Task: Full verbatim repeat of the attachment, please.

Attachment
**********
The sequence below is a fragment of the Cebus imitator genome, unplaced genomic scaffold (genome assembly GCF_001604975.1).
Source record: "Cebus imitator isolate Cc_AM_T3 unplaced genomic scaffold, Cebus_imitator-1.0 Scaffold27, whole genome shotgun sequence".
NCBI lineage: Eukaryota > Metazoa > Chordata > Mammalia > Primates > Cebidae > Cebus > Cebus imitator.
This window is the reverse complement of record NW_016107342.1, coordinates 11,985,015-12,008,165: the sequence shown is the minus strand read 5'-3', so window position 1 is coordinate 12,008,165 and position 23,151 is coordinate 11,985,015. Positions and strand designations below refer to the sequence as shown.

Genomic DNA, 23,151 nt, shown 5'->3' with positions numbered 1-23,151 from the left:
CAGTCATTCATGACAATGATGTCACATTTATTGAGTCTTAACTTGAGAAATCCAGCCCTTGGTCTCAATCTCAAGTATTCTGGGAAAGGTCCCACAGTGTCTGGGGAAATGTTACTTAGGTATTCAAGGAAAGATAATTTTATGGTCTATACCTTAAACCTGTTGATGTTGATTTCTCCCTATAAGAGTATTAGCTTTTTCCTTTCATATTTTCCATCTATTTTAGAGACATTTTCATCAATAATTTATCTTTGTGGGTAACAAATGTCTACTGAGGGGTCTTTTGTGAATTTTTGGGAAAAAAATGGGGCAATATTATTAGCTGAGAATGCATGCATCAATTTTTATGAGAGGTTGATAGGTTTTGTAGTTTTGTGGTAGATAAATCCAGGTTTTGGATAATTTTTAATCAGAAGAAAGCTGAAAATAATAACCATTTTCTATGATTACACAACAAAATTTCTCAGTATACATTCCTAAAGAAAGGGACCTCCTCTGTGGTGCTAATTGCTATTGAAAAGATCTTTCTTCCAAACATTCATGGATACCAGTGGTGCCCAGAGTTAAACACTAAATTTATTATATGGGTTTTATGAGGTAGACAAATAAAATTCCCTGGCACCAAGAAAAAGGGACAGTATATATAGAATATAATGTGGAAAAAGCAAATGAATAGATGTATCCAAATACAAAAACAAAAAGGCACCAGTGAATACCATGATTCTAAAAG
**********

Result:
The sequence below is a fragment of the Cebus imitator genome, unplaced genomic scaffold (genome assembly GCF_001604975.1).
Source record: "Cebus imitator isolate Cc_AM_T3 unplaced genomic scaffold, Cebus_imitator-1.0 Scaffold27, whole genome shotgun sequence".
NCBI lineage: Eukaryota > Metazoa > Chordata > Mammalia > Primates > Cebidae > Cebus > Cebus imitator.
This window is the reverse complement of record NW_016107342.1, coordinates 11,985,015-12,008,165: the sequence shown is the minus strand read 5'-3', so window position 1 is coordinate 12,008,165 and position 23,151 is coordinate 11,985,015. Positions and strand designations below refer to the sequence as shown.

Genomic DNA, 23,151 nt, shown 5'->3' with positions numbered 1-23,151 from the left:
CAGTCATTCATGACAATGATGTCACATTTATTGAGTCTTAACTTGAGAAATCCAGCCCTTGGTCTCAATCTCAAGTATTCTGGGAAAGGTCCCACAGTGTCTGGGGAAATGTTACTTAGGTATTCAAGGAAAGATAATTTTATGGTCTATACCTTAAACCTGTTGATGTTGATTTCTCCCTATAAGAGTATTAGCTTTTTCCTTTCATATTTTCCATCTATTTTAGAGACATTTTCATCAATAATTTATCTTTGTGGGTAACAAATGTCTACTGAGGGGTCTTTTGTGAATTTTTGGGAAAAAAATGGGGCAATATTATTAGCTGAGAATGCATGCATCAATTTTTATGAGAGGTTGATAGGTTTTGTAGTTTTGTGGTAGATAAATCCAGGTTTTGGATAATTTTTAATCAGAAGAAAGCTGAAAATAATAACCATTTTCTATGATTACACAACAAAATTTCTCAGTATACATTCCTAAAGAAAGGGACCTCCTCTGTGGTGCTAATTGCTATTGAAAAGATCTTTCTTCCAAACATTCATGGATACCAGTGGTGCCCAGAGTTAAACACTAAATTTATTATATGGGTTTTATGAGGTAGACAAATAAAATTCCCTGGCACCAAGAAAAAGGGACAGTATATATAGAATATAATGTGGAAAAAGCAAATGAATAGATGTATCCAAATACAAAAACAAAAAGGCACCAGTGAATACCATGATTCTAAAAG